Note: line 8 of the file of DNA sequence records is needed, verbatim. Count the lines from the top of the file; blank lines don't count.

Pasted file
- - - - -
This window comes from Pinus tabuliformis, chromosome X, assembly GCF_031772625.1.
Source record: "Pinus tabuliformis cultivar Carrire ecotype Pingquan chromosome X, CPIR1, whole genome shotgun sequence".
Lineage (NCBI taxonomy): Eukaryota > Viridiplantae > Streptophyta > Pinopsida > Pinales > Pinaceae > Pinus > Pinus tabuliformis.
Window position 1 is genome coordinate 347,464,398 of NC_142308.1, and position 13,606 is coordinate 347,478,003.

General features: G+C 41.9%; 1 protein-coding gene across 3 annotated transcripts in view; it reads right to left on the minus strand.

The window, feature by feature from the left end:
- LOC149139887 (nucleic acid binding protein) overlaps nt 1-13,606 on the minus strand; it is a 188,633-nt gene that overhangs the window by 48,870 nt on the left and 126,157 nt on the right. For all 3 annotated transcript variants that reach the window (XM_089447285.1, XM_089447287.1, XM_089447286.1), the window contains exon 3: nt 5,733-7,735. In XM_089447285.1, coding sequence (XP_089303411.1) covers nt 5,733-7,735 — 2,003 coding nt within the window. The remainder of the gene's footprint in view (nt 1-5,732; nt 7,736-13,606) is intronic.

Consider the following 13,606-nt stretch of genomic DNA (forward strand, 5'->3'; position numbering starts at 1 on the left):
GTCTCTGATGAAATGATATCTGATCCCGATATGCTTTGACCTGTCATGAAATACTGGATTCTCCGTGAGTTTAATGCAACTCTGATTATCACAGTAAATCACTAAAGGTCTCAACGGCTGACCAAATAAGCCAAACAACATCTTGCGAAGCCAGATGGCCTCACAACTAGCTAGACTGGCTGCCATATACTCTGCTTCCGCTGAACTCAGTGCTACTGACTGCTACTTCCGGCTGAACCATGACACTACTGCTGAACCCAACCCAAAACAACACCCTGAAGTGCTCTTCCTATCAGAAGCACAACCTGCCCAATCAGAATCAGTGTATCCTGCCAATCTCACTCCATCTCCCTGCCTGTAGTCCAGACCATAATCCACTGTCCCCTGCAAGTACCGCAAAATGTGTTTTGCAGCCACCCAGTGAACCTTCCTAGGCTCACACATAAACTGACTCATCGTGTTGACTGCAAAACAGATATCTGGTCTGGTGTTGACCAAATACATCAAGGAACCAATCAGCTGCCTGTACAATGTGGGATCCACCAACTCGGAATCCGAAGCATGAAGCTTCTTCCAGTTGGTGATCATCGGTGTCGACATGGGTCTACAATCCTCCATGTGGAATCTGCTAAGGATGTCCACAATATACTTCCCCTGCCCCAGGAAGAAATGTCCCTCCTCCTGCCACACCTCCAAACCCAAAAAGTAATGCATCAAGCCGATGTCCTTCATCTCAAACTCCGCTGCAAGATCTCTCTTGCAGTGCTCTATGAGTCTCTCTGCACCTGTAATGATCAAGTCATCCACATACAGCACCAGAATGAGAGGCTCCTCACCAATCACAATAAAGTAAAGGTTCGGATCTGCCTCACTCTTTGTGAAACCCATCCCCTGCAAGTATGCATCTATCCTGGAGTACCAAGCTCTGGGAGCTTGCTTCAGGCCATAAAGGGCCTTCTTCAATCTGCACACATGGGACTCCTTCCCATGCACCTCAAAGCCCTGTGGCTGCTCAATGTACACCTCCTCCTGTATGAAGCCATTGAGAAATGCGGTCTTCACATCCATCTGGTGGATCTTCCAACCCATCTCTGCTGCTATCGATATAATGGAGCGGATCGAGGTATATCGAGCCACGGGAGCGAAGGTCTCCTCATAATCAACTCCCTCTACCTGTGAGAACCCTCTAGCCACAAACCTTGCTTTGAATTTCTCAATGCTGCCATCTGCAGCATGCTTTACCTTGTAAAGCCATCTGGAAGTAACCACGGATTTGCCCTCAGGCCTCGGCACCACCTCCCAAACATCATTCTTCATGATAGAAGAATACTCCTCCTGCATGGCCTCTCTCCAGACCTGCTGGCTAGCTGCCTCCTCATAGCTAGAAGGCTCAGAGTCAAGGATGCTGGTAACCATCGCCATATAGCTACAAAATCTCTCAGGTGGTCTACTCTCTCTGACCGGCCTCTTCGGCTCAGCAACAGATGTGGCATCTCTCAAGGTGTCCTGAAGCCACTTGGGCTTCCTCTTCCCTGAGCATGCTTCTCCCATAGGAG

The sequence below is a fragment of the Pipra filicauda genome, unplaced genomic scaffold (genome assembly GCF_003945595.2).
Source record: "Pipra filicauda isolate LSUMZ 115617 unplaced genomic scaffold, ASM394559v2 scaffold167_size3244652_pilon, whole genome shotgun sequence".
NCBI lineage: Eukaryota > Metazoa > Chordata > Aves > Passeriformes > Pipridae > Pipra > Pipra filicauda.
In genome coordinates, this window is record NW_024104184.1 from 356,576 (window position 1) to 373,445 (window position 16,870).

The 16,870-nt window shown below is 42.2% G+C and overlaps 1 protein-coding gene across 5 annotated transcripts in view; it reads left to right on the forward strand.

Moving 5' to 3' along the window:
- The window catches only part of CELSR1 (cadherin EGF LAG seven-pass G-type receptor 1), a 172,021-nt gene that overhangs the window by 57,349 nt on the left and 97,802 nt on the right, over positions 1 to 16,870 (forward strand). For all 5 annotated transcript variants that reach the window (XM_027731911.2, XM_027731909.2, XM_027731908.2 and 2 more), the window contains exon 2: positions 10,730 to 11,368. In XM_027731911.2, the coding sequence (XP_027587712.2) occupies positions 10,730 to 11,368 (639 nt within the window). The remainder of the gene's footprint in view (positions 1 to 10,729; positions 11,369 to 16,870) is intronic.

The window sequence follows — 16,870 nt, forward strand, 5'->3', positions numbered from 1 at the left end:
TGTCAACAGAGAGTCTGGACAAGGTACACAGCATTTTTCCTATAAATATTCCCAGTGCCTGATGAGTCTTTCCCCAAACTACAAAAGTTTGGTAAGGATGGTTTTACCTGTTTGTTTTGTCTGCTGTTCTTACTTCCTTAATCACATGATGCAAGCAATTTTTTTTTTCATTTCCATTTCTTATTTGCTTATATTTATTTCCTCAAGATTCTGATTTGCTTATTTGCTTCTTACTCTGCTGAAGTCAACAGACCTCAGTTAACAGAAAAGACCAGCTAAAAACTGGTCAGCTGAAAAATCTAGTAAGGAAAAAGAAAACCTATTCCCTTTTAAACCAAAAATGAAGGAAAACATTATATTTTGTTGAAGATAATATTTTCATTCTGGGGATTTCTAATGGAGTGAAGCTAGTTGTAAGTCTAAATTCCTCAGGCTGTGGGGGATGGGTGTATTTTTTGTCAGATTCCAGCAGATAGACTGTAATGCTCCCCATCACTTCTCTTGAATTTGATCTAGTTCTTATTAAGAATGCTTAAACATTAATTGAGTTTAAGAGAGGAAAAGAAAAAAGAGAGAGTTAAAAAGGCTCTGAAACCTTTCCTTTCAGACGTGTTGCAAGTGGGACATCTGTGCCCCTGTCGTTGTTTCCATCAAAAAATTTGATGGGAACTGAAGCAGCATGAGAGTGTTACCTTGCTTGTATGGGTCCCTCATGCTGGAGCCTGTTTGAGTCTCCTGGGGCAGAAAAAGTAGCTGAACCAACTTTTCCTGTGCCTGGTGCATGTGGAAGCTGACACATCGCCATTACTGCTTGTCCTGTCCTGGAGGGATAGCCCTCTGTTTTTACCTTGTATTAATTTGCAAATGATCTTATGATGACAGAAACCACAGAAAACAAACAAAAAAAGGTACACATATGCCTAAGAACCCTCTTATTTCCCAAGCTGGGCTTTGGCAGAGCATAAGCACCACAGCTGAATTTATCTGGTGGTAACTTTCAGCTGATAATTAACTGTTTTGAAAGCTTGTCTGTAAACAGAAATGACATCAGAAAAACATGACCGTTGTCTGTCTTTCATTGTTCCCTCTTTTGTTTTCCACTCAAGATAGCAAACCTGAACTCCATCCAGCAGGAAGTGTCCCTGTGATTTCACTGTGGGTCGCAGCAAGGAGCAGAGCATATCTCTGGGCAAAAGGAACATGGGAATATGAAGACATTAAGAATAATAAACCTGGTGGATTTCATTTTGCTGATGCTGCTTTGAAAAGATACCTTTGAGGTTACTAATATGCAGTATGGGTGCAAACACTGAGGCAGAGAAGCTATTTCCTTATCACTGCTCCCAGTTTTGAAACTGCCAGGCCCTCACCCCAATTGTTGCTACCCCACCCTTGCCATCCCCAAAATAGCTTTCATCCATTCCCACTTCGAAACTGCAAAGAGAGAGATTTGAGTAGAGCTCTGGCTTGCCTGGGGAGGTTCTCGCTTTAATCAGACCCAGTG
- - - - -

Consider the following 13,606-nt stretch of genomic DNA (forward strand, 5'->3'; position numbering starts at 1 on the left):